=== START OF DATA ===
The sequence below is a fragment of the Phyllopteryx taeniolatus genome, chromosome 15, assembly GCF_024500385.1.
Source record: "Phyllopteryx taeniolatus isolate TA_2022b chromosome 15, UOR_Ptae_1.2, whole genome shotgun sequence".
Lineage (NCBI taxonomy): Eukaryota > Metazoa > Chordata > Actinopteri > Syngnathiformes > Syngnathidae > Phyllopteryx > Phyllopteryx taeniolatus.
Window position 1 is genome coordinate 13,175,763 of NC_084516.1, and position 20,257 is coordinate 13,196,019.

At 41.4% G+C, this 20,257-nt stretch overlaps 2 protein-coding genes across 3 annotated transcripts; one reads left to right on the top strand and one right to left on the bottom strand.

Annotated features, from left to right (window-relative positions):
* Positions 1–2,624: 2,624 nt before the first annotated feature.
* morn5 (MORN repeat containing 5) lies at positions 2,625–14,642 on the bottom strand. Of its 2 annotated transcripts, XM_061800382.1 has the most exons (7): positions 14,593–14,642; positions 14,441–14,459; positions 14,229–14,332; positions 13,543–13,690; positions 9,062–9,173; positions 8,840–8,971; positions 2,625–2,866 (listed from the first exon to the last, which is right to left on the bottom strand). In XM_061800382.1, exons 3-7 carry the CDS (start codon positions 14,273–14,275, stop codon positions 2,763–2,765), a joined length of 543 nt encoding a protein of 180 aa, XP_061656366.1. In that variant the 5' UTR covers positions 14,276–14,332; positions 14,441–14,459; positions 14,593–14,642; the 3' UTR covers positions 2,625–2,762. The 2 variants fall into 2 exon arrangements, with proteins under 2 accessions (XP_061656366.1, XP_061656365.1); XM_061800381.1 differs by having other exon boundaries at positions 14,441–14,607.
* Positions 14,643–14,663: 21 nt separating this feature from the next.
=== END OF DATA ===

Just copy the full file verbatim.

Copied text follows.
The sequence below is a fragment of the Phyllopteryx taeniolatus genome, chromosome 15, assembly GCF_024500385.1.
Source record: "Phyllopteryx taeniolatus isolate TA_2022b chromosome 15, UOR_Ptae_1.2, whole genome shotgun sequence".
Lineage (NCBI taxonomy): Eukaryota > Metazoa > Chordata > Actinopteri > Syngnathiformes > Syngnathidae > Phyllopteryx > Phyllopteryx taeniolatus.
Window position 1 is genome coordinate 13,175,763 of NC_084516.1, and position 20,257 is coordinate 13,196,019.

At 41.4% G+C, this 20,257-nt stretch overlaps 2 protein-coding genes across 3 annotated transcripts; one reads left to right on the top strand and one right to left on the bottom strand.

Annotated features, from left to right (window-relative positions):
* Positions 1–2,624: 2,624 nt before the first annotated feature.
* morn5 (MORN repeat containing 5) lies at positions 2,625–14,642 on the bottom strand. Of its 2 annotated transcripts, XM_061800382.1 has the most exons (7): positions 14,593–14,642; positions 14,441–14,459; positions 14,229–14,332; positions 13,543–13,690; positions 9,062–9,173; positions 8,840–8,971; positions 2,625–2,866 (listed from the first exon to the last, which is right to left on the bottom strand). In XM_061800382.1, exons 3-7 carry the CDS (start codon positions 14,273–14,275, stop codon positions 2,763–2,765), a joined length of 543 nt encoding a protein of 180 aa, XP_061656366.1. In that variant the 5' UTR covers positions 14,276–14,332; positions 14,441–14,459; positions 14,593–14,642; the 3' UTR covers positions 2,625–2,762. The 2 variants fall into 2 exon arrangements, with proteins under 2 accessions (XP_061656366.1, XP_061656365.1); XM_061800381.1 differs by having other exon boundaries at positions 14,441–14,607.
* Positions 14,643–14,663: 21 nt separating this feature from the next.